- Before dropping them off, share a simple "preview" of the day with your child. For example: "After breakfast, we're going to bike to Morning Garden (or wherever you're going), and you're going to see your friends and help make some soup! After you sing the goodbye song, I'll be there to pick you up and we'll bike home for some lunch and nap time." The more rhythmic your days, the better they can anticipate and relax into the sequence of events. 

- When it's time for you to go, it's time for you to go. I once heard a parent say: "talk like you're relaying a fact of the universe." It's time for you to go, just as sure as if I drop this pen it will fall to the ground. Do not negotiate, do not ask permission, just say goodbye and leave. If this seems harsh, remember this: One of the greatest things you can teach your children is to trust. In order to do this, they need to trust that you will do what you say you are going to do. Promising one thing (I'll come in for a cup of tea, give you a kiss, then head out!) and doing another (okay, I'll have another cup of tea!), while it may placate them in the short term, is confusing and will make trust and separation harder in the long term. 

And if you need even more reassurance, please know that almost all the time, within about five minutes, the children are absolutely fine and happily go off to play. Often it happens even faster, before their caregivers even leave the front gate! We're all in this together, so please reach out to your child's teacher if you want to talk, so everyone can be on the same page and support each other.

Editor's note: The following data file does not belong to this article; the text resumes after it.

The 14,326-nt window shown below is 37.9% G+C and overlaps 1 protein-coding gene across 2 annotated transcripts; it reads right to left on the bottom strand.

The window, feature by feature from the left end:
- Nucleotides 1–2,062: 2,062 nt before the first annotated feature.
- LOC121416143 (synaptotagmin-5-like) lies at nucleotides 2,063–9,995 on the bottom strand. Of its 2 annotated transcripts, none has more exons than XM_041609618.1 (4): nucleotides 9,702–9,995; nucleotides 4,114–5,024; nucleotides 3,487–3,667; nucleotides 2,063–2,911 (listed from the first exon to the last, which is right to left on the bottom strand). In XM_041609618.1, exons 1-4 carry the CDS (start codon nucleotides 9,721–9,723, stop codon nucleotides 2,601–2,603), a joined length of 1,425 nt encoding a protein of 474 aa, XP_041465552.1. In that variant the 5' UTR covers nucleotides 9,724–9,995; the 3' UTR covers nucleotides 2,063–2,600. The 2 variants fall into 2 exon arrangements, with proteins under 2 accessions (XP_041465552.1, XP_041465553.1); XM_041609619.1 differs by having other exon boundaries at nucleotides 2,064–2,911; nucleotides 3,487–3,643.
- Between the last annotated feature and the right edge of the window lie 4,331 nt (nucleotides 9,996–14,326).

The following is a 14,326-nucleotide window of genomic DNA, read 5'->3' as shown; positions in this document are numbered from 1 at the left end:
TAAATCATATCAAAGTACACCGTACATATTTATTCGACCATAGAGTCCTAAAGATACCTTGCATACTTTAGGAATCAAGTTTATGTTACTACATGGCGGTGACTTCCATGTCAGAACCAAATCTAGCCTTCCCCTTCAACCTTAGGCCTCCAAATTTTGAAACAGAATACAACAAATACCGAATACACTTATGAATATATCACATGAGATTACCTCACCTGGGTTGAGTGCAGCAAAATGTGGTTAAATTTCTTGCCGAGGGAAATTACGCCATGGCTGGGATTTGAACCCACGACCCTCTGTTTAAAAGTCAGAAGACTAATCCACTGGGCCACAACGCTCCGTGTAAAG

Practical Work with Children No. 1: Why?
 
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With my practice of working with children, I find myself using the term "practical work" every time I try and explain what we do to other adults. I shy away from the term "chores" because I find many of us have such negative associations with it from our own childhoods, and because it implies a kind of transactional, hierarchical system of task assignment. Instead, practical work is the work of life, the work of lovingly caring for our shared physical environment. Practical work is a practice, one that children are naturally drawn to and that can be cultivated to enrich both those lives and that of the household and community as a whole.